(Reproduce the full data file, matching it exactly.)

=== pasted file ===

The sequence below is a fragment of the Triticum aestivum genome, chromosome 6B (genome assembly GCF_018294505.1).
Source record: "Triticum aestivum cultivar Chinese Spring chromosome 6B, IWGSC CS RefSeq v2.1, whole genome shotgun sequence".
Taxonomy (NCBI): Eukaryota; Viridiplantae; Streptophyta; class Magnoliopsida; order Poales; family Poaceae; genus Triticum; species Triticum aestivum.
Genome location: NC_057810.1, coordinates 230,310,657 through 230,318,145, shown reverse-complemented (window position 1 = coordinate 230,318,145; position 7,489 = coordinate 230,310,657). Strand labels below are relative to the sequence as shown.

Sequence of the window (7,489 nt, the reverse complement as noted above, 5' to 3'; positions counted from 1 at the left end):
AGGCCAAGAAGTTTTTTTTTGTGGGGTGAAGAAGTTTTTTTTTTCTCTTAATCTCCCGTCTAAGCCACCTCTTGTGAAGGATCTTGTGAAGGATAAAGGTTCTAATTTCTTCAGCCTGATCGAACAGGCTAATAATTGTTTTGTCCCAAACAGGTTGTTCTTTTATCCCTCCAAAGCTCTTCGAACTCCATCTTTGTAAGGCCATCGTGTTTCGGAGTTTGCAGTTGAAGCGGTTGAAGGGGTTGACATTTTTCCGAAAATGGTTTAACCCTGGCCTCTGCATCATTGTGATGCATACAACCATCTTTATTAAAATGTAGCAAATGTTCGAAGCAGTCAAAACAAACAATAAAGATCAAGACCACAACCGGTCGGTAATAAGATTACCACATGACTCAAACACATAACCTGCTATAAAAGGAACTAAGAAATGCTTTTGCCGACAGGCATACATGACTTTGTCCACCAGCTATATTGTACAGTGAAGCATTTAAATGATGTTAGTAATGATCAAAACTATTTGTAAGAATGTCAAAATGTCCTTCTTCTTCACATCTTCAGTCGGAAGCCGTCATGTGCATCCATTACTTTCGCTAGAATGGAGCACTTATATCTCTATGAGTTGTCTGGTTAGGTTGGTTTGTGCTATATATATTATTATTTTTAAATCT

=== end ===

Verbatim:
The sequence below is a fragment of the Triticum aestivum genome, chromosome 6B (genome assembly GCF_018294505.1).
Source record: "Triticum aestivum cultivar Chinese Spring chromosome 6B, IWGSC CS RefSeq v2.1, whole genome shotgun sequence".
Taxonomy (NCBI): Eukaryota; Viridiplantae; Streptophyta; class Magnoliopsida; order Poales; family Poaceae; genus Triticum; species Triticum aestivum.
Genome location: NC_057810.1, coordinates 230,310,657 through 230,318,145, shown reverse-complemented (window position 1 = coordinate 230,318,145; position 7,489 = coordinate 230,310,657). Strand labels below are relative to the sequence as shown.

Sequence of the window (7,489 nt, the reverse complement as noted above, 5' to 3'; positions counted from 1 at the left end):
AGGCCAAGAAGTTTTTTTTTGTGGGGTGAAGAAGTTTTTTTTTTCTCTTAATCTCCCGTCTAAGCCACCTCTTGTGAAGGATCTTGTGAAGGATAAAGGTTCTAATTTCTTCAGCCTGATCGAACAGGCTAATAATTGTTTTGTCCCAAACAGGTTGTTCTTTTATCCCTCCAAAGCTCTTCGAACTCCATCTTTGTAAGGCCATCGTGTTTCGGAGTTTGCAGTTGAAGCGGTTGAAGGGGTTGACATTTTTCCGAAAATGGTTTAACCCTGGCCTCTGCATCATTGTGATGCATACAACCATCTTTATTAAAATGTAGCAAATGTTCGAAGCAGTCAAAACAAACAATAAAGATCAAGACCACAACCGGTCGGTAATAAGATTACCACATGACTCAAACACATAACCTGCTATAAAAGGAACTAAGAAATGCTTTTGCCGACAGGCATACATGACTTTGTCCACCAGCTATATTGTACAGTGAAGCATTTAAATGATGTTAGTAATGATCAAAACTATTTGTAAGAATGTCAAAATGTCCTTCTTCTTCACATCTTCAGTCGGAAGCCGTCATGTGCATCCATTACTTTCGCTAGAATGGAGCACTTATATCTCTATGAGTTGTCTGGTTAGGTTGGTTTGTGCTATATATATTATTATTTTTAAATCT